Our Division's History

Columbia University Medical Center has a long and illustrious history of research, education, and patient care in Parkinson's disease (PD) and other movement disorders. Beginning in the 1940s, Dr. Lewis Doshay established a Parkinson's Disease Clinic and carried out extensive trials on the use of synthetic anticholinergics to treat PD. In 1964, after his retirement, the directorship of the clinic passed to Dr. Melvin Yahr who, with his trainee Dr. Margaret Hoehn, created the Hoehn and Yahr scale, one of the most widely used measures of PD disability to this day. Dr. Yahr also established one of the first NIH-funded PD Research Centers in the United States. He recruited and trained some of the world's leading investigators in PD, including Dr. Stanley Fahn and Dr. Roger Duvoisin.

When Dr. Yahr left to become chairman of neurology at Mount Sinai Medical Center in 1973, Dr. Stanley Fahn became the director of the Division of Movement Disorders. Dr. Fahn, a pioneering clinician-researcher, expanded the scope of the center to include other related disorders that cause abnormal involuntary movements, such as dystonia, tremors, ataxia, chorea, Tourette syndrome, and myoclonus. In addition, Dr. Fahn co-founded the Parkinson Study Group—one of the principal organizations for the study of PD and related disorders—as well as the Movement Disorder Society, and the journal Movement Disorders, the principal journal in the field. Over the decades, the Division of Movement Disorders grew to become one of the top clinical and research programs in the country, through which more than 100 movement disorder subspecialists have been trained.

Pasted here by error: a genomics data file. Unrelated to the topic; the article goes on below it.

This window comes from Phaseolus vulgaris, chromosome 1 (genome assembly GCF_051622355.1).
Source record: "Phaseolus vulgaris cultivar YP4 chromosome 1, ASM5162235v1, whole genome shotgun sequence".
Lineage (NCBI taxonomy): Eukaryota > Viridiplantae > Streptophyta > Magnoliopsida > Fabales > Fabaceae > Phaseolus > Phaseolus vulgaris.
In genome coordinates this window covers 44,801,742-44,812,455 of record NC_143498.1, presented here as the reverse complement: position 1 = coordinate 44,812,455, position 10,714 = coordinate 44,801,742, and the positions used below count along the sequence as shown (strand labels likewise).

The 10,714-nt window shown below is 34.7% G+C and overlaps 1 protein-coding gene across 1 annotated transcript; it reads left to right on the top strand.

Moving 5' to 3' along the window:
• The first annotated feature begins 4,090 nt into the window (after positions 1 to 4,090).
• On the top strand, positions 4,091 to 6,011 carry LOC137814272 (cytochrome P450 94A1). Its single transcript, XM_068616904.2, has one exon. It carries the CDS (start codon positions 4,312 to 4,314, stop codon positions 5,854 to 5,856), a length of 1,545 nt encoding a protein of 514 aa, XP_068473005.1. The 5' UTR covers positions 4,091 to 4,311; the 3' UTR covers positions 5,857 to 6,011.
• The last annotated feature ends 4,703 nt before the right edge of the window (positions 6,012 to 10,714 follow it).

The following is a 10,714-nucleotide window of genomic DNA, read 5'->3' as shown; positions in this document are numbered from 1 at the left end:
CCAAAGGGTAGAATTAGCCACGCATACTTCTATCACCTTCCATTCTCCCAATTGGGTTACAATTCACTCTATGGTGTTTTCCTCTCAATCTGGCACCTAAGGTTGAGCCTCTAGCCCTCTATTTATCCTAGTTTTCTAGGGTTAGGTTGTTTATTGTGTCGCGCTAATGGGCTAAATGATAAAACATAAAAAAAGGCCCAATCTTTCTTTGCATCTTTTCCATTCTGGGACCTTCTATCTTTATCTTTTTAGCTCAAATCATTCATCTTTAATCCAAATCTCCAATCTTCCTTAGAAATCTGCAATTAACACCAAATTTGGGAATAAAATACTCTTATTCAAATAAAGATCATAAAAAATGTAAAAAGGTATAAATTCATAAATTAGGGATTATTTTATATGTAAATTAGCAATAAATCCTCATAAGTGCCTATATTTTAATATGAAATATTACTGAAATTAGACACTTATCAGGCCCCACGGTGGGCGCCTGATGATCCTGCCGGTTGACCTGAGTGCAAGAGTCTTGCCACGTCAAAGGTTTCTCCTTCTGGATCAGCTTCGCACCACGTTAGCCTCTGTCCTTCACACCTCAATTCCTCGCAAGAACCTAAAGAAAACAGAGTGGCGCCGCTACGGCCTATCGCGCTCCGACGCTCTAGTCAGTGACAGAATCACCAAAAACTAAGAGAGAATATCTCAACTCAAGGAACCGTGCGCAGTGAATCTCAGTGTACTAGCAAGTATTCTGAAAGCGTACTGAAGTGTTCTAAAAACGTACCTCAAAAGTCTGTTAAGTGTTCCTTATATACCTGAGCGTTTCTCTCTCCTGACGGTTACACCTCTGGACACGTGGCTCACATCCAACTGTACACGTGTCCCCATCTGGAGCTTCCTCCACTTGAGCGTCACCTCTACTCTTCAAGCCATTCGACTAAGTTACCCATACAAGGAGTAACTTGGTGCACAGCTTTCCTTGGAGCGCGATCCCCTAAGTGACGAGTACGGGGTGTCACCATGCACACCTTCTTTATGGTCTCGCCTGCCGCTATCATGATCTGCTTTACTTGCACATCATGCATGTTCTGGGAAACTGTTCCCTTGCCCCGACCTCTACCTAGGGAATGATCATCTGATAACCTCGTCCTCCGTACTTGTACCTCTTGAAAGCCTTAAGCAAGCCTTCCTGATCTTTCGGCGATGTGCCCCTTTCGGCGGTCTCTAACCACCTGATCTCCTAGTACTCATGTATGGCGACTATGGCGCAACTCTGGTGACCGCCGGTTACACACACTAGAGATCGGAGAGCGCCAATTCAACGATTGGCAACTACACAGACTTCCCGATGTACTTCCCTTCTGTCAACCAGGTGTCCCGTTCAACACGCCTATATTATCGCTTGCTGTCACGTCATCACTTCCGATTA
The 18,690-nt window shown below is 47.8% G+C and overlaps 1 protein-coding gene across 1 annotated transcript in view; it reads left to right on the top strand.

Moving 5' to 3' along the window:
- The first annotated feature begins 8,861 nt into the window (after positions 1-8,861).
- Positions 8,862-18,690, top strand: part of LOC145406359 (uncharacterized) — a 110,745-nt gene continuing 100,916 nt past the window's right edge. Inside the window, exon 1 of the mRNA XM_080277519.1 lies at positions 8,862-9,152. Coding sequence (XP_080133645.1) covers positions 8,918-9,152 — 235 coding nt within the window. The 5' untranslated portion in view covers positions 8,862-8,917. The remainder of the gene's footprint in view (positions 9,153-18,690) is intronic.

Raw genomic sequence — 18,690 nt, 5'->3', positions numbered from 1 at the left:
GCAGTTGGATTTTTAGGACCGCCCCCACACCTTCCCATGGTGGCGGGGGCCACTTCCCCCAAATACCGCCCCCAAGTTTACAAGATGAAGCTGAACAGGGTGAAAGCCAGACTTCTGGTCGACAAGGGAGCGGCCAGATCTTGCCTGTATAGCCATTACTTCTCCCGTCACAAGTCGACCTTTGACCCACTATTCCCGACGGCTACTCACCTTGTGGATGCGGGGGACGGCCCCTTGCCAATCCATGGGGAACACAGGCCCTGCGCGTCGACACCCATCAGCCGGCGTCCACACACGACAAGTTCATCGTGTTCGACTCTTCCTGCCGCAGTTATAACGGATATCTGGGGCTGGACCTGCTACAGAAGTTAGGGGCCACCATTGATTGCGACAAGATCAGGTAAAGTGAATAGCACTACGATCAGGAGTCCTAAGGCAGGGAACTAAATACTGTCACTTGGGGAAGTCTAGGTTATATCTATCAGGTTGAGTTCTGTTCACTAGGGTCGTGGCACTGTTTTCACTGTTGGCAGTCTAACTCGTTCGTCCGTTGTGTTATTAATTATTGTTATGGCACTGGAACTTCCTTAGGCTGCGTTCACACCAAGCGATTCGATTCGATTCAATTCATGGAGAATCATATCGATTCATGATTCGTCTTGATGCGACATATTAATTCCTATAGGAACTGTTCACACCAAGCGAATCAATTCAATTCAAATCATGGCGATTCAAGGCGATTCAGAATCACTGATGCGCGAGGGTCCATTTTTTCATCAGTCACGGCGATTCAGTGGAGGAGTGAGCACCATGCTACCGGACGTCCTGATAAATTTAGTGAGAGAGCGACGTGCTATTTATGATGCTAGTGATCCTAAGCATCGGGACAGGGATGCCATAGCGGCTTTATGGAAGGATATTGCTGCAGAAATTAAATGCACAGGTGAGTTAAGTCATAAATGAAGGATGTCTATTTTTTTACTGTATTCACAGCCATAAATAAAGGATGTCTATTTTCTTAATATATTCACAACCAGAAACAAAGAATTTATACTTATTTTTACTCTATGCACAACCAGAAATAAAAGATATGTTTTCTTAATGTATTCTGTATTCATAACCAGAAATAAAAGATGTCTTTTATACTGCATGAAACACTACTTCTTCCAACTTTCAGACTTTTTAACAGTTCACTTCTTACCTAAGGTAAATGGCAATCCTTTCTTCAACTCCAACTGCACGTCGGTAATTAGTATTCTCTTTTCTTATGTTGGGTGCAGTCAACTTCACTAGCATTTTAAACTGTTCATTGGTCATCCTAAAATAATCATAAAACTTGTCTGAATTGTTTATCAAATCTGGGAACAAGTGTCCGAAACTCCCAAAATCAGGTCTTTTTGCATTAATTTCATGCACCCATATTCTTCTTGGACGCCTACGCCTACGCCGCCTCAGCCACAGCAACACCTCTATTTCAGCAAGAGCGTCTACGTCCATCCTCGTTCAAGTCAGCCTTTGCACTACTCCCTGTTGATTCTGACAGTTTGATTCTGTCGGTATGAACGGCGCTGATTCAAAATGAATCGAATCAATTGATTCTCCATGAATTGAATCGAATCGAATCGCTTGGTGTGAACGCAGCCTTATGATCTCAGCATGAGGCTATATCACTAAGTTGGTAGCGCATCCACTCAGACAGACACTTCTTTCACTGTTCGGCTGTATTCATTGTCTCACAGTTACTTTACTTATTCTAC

In 2013, Dr. Fahn stepped down as chief of the division, yet remains active in the department, both clinically and academically. Dr. Un Jung Kang, a protégé of Dr. Fahn, took his place as the chief of the division July 1, 2013 to January 11, 2019. As of January 12, 2019, Dr. Przedborski, became the new chief of the Division of Movement Disorders.

The mission of the division remains the same. Together with our valued patients and their families, we seek to develop better treatments for movement disorders and, eventually, a cure. We will continue our research to identify the earliest changes in the brain that result in involuntary movements, define the genetic and/or environmental contributions to this process, and test new therapies to improve the lives of those with movement disorders.